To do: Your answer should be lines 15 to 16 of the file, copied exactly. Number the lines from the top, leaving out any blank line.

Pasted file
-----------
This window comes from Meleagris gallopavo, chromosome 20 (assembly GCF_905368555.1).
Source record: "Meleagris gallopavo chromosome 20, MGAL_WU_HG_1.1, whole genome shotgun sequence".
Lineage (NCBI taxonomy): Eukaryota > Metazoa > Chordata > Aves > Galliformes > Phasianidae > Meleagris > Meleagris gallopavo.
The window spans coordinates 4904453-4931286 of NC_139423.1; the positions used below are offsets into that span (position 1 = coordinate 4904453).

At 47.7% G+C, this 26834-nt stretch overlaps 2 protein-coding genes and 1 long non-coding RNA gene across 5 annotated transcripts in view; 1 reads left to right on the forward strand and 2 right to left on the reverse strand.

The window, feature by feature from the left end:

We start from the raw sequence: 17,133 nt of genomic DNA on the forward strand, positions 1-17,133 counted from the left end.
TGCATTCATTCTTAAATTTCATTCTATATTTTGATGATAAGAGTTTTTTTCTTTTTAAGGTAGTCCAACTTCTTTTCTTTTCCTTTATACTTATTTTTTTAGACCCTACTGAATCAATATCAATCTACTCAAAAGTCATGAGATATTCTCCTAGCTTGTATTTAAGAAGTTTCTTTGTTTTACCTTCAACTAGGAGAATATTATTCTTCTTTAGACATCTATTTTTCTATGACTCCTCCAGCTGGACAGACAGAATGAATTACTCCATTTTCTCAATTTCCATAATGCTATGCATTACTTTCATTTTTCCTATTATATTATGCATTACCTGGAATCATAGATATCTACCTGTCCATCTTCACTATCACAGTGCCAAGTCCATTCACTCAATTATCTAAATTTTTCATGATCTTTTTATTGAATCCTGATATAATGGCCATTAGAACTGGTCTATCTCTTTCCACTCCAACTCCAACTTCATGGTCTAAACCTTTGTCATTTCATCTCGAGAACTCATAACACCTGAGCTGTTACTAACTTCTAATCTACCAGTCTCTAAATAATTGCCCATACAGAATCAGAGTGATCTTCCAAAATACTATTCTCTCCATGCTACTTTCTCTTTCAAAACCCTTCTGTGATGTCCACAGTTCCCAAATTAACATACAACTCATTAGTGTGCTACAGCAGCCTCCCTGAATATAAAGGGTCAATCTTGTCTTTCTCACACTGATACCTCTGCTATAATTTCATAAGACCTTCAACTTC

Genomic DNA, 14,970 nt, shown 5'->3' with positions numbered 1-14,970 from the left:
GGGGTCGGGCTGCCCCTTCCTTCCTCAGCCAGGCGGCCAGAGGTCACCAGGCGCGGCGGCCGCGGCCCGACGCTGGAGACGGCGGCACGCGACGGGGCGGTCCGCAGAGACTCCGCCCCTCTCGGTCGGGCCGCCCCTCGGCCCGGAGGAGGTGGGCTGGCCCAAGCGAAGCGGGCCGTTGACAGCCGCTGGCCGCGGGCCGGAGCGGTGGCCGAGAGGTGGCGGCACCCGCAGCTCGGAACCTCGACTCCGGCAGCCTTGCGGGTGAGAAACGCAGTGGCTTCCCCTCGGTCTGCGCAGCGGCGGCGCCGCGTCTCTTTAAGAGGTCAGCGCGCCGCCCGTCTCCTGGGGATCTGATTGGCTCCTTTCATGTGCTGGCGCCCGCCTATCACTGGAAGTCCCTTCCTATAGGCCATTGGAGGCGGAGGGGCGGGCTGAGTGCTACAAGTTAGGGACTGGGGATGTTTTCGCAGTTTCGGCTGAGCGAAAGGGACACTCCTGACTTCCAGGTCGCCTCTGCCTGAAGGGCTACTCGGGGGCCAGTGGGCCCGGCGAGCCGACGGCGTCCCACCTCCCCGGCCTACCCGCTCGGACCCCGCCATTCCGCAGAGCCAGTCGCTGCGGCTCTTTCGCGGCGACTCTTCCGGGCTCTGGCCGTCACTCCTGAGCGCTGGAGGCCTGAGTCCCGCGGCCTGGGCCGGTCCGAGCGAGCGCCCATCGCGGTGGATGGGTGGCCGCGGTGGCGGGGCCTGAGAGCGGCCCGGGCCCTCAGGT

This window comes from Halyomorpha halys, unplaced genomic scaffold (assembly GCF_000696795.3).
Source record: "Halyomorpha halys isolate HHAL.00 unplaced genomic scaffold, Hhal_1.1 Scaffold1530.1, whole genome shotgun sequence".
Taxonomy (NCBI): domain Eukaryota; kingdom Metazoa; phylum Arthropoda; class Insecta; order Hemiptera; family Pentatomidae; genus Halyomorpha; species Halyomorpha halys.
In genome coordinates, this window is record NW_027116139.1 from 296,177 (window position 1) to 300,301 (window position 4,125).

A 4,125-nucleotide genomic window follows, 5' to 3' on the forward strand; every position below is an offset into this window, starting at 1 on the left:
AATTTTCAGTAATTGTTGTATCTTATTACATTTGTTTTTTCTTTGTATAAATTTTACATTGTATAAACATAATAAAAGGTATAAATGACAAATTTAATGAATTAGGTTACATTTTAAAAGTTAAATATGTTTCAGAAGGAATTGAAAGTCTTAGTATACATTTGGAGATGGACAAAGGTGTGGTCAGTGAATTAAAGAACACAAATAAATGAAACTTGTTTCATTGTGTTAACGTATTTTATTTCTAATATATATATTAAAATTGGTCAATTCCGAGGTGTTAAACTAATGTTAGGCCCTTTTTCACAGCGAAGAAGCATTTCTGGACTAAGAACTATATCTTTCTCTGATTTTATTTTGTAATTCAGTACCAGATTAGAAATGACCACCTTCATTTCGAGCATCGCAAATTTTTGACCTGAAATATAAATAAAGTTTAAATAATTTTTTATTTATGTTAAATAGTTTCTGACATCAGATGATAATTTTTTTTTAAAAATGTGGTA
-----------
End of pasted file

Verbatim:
A 4,125-nucleotide genomic window follows, 5' to 3' on the forward strand; every position below is an offset into this window, starting at 1 on the left:
AATTTTCAGTAATTGTTGTATCTTATTACATTTGTTTTTTCTTTGTATAAATTTTACATTGTATAAACATAATAAAAGGTATAAATGACAAATTTAATGAATTAGGTTACATTTTAAAAGTTAAATATGTTTCAGAAGGAATTGAAAGTCTTAGTATACATTTGGAGATGGACAAAGGTGTGGTCAGTGAATTAAAGAACACAAATAAATGAAACTTGTTTCATTGTGTTAACGTATTTTATTTCTAATATATATATTAAAATTGGTCAATTCCGAGGTGTTAAACTAATGTTAGGCCCTTTTTCACAGCGAAGAAGCATTTCTGGACTAAGAACTATATCTTTCTCTGATTTTATTTTGTAATTCAGTACCAGATTAGAAATGACCACCTTCATTTCGAGCATCGCAAATTTTTGACCTGAAATATAAATAAAGTTTAAATAATTTTTTATTTATGTTAAATAGTTTCTGACATCAGATGATAATTTTTTTTTAAAAATGTGGTA